By Sam Adams
[Grade: B+] Inside Llewyn Davis, the story of a humbled (if not humble) folk singer surfing couches in 1961 Greenwich Village, is one of Joel and Ethan Coen’s most perfect films. After two viewings, I’m hard-pressed to identify a significant flaw in the film, which is built around a rich and nuanced performance by Oscar Isaac. And yet I regard the film with appreciation rather than love or any other profound feeling. It’s not the first movie the Coen brothers have set amid the snows of winter, but it’s the first whose heart never thaws.
Llewyn (Isaac), modeled on the singer Dave Van Ronk, is a folkie who doesn’t much like other folks. He’s functionally homeless, toting a swollen duffel bag and a battered guitar case from one friend’s apartment to another, but he’s not much of a houseguest. Whatever charm reserves he once drew on have long since been depleted; his welcome’s all but worn out. Llewyn has plenty of reasons to be cheerless: For one, the female half of the sunny duo Jim and Jean (Justin Timberlake and Carey Mulligan) is planning to abort what may be Llewyn’s child. But there’s another loss that hangs over the film. Its precise nature isn’t divulged till the midpoint, when Llewyn takes a miserable road trip to Chicago with a sullen jazzman played by John Goodman and his taciturn “valet” (Garrett Hedlund), but the way people speak of Llewyn’s former musical partner, Mike, it’s clear things didn’t end well.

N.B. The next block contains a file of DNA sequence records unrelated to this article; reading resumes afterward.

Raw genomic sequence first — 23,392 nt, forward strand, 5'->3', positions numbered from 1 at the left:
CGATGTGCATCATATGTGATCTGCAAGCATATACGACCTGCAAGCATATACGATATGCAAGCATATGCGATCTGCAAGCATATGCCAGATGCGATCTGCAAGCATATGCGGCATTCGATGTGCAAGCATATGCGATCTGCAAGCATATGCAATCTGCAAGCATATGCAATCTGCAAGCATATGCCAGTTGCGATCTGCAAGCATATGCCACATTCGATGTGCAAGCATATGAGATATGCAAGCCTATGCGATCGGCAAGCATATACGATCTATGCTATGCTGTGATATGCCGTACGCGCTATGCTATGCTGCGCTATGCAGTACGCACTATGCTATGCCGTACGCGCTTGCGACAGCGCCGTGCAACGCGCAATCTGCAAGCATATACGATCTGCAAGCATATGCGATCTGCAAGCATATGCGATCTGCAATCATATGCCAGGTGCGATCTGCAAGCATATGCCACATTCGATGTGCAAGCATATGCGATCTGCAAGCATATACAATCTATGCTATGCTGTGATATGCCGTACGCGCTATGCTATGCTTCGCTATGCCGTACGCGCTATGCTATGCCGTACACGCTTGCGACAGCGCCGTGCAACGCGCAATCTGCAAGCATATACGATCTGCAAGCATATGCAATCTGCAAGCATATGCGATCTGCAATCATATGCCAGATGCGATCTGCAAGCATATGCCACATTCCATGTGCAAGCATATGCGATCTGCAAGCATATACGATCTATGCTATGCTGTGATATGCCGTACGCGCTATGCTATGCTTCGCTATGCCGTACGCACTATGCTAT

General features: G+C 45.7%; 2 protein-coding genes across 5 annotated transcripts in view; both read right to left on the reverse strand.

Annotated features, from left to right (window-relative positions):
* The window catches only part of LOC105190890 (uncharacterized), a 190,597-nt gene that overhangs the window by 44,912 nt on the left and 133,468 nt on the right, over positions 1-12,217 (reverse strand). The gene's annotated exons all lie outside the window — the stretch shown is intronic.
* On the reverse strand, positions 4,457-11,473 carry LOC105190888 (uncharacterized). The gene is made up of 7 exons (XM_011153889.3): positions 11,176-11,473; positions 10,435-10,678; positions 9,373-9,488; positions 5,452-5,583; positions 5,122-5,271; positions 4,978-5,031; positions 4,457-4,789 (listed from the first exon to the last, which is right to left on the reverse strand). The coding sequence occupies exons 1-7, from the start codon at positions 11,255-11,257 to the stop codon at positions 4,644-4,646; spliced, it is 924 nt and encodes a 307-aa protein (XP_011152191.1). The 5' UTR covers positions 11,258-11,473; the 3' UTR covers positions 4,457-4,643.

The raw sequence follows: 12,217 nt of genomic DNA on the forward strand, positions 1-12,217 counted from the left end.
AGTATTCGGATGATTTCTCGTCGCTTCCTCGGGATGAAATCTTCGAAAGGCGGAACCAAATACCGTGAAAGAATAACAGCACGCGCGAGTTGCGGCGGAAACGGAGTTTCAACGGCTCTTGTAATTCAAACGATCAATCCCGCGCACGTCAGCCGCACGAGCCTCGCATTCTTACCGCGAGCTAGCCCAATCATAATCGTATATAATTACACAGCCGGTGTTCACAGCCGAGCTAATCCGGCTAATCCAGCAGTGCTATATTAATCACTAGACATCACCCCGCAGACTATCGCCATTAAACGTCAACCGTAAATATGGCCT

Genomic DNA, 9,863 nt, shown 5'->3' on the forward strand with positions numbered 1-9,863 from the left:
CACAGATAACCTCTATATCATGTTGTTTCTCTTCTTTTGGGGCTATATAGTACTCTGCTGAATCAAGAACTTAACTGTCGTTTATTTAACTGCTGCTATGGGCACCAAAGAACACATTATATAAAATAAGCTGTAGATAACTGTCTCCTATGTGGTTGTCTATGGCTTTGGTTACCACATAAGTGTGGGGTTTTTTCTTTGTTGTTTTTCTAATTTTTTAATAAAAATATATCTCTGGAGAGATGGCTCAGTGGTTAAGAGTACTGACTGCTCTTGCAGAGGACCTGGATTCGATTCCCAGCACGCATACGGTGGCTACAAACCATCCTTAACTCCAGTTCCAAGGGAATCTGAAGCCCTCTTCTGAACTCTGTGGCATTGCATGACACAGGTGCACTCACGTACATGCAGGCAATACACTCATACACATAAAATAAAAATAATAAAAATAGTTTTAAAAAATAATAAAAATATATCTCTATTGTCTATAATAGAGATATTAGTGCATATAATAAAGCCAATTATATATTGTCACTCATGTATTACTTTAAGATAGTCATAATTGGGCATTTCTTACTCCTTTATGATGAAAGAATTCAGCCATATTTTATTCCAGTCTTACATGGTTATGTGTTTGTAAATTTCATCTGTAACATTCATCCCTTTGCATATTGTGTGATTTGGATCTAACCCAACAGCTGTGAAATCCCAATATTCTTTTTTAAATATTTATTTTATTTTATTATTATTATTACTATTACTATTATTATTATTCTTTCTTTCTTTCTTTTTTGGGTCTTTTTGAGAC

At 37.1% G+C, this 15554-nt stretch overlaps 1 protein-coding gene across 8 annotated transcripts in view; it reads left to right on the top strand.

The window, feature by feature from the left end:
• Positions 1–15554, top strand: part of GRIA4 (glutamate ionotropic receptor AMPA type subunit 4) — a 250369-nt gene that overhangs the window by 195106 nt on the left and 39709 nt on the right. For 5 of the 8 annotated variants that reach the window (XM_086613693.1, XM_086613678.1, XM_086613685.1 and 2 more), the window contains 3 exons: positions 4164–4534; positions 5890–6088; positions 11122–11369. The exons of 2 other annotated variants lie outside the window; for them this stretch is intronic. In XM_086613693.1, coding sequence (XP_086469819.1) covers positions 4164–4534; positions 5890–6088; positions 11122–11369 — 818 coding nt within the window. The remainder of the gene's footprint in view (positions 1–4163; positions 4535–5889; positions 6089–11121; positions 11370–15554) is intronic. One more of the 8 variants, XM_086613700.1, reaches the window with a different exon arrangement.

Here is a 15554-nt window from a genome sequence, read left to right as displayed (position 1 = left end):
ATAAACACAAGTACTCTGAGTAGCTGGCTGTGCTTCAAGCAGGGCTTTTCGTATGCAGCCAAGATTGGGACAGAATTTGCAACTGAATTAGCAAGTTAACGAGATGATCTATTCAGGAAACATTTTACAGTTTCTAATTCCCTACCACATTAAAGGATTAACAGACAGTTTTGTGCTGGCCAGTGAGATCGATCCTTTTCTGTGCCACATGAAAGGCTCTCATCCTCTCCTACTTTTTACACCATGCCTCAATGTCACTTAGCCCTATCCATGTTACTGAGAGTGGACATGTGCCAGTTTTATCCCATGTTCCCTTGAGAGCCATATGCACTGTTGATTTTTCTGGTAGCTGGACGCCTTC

Isaac channels most of his non-hostile emotions into Llewyn’s songs, which form the movie’s emotional backbone, but even on stage he’s turned inward, floating in a sea of black like a wayward asteroid. Although Dylan has yet to plug in his electric guitar and the coffeehouse scene is still lively, Llewyn’s already dead.